There are a few radiographic features, however, that favour tuberculous infection over neoplasia. These include the presence of small juxtacortical abscesses or rings of inflammatory tissue, due to cortical destruction and spread of infection to the extraosseous tissues . Regardless, the features of tuberculous osteomyelitis are so variable and inconstant that further investigation is usually required.
Nuclear Medicine techniques of value in the evaluation of tuberculous bony involvement include Tc99m methylene diphosphonate bone scanning, particularly in multifocal bone involvement. Sensitivity is reduced significantly however in pure septic arthritis and discitis without concomitant osteomyelitis. In these clinical situations, MRI is the modality of choice.
Another useful radiotracer technique is functional metabolic imaging, which assesses the basal metabolic activity of inflammatory and neoplastic lesions. Thallium-201 chloride (TI-201) scanning is a good example of this modality. TI-201 is a potassium analogue that is actively concentrated in cells by the sodium-potassium ATPase pump and by a co-transport system mediated by a calcium-dependent ion channel . As enhanced metabolic activity often increases the activity of these pumps, tumours frequently concentrate this tracer more avidly than normal soft tissue or bone, particularly on delayed images. Conversely, inflammatory processes usually show an early increase in tracer uptake, but with reduced metabolic activity, or a washout pattern, on the delayed images. Interestingly, tuberculous lesions often show significant delayed activity or retention as in this case.
Joint involvement in skeletal tuberculosis occurs commonly due to direct invasion from an adjacent focus of osteomyelitis, as in the case presented in this report [4, 6]. Characteristically a monoarticular process, tuberculous arthritis usually involves the large weight bearing joints, namely the knee and the hip [1, 5]. Phemister's triad of juxta-articular osteoporosis, marginal joint erosions and joint space narrowing is classically described as characteristic of this condition, however these features are again non-specific [1, 13, 14]. The multiplanar abilities of multislice of CT and MR are important in differentiating tuberculous arthritis from other disease processes. Bone targeted CT gives excellent bony detail, periosteal and cortical definition, while MR is the modality of choice for assessment of the presence and extent of bone marrow changes, effusions and synovial involvement.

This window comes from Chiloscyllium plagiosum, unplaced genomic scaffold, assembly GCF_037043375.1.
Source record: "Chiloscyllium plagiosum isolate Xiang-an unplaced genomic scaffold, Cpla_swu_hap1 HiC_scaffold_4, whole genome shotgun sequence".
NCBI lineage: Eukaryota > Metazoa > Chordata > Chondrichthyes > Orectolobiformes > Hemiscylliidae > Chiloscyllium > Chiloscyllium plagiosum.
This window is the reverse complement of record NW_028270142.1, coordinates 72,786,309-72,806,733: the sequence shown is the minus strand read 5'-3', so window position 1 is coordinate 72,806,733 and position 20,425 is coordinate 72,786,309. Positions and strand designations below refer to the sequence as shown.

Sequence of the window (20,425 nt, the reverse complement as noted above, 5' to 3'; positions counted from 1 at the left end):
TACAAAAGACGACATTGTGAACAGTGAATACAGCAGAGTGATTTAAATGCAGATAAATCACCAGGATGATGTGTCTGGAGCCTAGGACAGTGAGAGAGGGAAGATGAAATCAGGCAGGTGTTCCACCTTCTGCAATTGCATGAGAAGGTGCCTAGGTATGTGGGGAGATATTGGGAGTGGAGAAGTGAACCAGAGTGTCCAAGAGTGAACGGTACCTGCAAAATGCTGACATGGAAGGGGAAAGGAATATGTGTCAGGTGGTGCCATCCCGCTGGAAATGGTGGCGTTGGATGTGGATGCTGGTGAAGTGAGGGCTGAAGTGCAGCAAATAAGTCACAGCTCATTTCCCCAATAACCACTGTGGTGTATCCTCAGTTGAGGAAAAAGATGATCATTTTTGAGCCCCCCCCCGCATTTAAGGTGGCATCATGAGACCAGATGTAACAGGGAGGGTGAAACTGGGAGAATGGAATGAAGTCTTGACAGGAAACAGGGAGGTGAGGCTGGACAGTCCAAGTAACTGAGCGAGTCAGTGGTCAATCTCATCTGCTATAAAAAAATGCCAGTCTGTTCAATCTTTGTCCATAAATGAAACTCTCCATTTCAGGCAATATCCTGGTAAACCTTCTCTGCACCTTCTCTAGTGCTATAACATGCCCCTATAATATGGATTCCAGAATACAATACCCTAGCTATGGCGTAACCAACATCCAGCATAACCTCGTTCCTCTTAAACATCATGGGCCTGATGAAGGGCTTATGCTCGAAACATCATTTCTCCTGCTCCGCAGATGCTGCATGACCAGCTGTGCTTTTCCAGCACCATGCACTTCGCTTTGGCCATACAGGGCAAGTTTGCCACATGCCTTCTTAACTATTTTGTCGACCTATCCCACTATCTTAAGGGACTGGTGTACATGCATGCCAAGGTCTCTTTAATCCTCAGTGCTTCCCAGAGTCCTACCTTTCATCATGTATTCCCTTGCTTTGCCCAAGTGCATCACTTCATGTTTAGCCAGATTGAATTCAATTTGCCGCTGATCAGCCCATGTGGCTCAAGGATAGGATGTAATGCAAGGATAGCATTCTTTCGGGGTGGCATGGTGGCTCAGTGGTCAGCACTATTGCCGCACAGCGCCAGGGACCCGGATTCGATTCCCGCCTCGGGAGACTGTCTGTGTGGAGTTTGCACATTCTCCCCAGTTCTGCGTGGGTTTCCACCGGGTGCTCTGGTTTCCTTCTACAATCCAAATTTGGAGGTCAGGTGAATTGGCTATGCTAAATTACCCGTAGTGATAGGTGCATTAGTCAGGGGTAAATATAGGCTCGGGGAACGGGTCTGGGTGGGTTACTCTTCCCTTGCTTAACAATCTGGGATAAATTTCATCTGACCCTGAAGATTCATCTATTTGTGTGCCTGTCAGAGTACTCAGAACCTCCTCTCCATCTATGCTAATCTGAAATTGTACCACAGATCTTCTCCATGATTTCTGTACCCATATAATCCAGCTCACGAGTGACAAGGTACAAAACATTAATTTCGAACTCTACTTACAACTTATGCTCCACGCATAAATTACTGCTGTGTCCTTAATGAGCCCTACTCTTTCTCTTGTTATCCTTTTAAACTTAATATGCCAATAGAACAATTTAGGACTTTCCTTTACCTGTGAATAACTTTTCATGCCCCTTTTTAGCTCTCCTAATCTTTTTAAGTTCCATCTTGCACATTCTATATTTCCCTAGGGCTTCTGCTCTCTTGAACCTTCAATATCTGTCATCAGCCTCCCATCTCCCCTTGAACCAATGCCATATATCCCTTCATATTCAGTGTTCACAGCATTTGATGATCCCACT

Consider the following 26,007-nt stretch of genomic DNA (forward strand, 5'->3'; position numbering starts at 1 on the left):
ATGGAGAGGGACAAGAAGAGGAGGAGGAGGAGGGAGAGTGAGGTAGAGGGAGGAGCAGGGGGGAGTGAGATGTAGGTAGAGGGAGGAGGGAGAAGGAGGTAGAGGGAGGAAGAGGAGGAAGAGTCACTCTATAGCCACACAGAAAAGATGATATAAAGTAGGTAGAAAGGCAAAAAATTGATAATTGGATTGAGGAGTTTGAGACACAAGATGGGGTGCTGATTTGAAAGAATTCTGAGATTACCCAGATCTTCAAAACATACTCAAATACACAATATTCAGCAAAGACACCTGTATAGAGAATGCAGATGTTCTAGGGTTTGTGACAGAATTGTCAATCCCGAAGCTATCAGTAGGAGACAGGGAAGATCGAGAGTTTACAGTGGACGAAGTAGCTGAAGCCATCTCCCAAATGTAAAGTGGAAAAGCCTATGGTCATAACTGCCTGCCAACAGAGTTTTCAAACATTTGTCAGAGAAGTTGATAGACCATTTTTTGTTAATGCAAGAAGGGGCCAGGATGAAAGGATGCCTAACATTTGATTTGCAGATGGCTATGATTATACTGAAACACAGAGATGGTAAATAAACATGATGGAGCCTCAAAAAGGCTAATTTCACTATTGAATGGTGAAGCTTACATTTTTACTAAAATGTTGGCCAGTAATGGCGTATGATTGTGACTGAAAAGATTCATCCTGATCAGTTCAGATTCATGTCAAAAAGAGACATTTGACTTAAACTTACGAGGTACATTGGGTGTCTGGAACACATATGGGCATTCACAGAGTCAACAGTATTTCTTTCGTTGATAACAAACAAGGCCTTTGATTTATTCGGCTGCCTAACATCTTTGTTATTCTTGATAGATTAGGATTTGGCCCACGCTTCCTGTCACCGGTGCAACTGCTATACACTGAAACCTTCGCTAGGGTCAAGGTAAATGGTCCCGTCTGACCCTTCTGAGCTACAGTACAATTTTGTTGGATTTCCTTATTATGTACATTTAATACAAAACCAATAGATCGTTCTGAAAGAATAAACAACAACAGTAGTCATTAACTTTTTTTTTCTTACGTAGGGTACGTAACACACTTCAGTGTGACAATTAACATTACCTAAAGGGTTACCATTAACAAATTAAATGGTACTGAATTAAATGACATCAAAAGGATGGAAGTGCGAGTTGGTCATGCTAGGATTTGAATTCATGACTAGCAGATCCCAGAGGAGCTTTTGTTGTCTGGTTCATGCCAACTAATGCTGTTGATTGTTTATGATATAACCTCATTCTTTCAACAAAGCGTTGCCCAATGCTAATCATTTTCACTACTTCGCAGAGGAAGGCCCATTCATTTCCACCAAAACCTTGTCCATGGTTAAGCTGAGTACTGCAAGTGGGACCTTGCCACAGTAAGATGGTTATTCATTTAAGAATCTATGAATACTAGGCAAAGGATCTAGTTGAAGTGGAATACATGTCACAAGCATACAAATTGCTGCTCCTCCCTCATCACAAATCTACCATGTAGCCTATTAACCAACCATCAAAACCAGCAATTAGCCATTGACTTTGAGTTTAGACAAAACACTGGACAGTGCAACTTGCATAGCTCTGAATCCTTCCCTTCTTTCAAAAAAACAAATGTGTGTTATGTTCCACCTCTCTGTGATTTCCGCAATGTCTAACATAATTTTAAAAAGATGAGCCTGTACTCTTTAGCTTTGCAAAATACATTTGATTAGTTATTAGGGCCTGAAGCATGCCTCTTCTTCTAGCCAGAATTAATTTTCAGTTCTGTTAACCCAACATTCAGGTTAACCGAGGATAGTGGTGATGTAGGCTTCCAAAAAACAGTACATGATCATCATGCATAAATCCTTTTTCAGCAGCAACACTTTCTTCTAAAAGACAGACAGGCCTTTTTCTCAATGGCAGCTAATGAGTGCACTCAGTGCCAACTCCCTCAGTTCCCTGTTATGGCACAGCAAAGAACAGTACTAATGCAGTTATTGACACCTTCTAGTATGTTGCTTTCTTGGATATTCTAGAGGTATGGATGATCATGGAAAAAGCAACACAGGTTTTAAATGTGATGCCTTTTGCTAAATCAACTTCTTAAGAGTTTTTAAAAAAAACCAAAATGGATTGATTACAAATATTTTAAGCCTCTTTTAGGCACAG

Abdominal tuberculosis, like musculoskeletal involvement, is a difficult diagnosis to make, due to its varied clinical presentations, and is again often mistaken for malignancy. Lymphadenopathy is the most common manifestation, with up to two thirds of patients with abdominal tuberculosis demonstrating lymph node involvement [15, 16]. The mesenteric, omental and peripancreatic groups most frequently involved, reflecting the lymphatic drainage of the most commonly affected sites in the small bowel and liver [1, 16]. Lymph node involvement is usually detected on CT imaging, and this is also the imaging modality of choice for the evaluation of intraabdominal and pelvic lymphadenopathy [16, 17]. The main differential diagnosis for diffuse lymph node enlargement is lymphoma, whilst less widespread intraabdominal lymphadenopathy may suggest metastatic malignancy .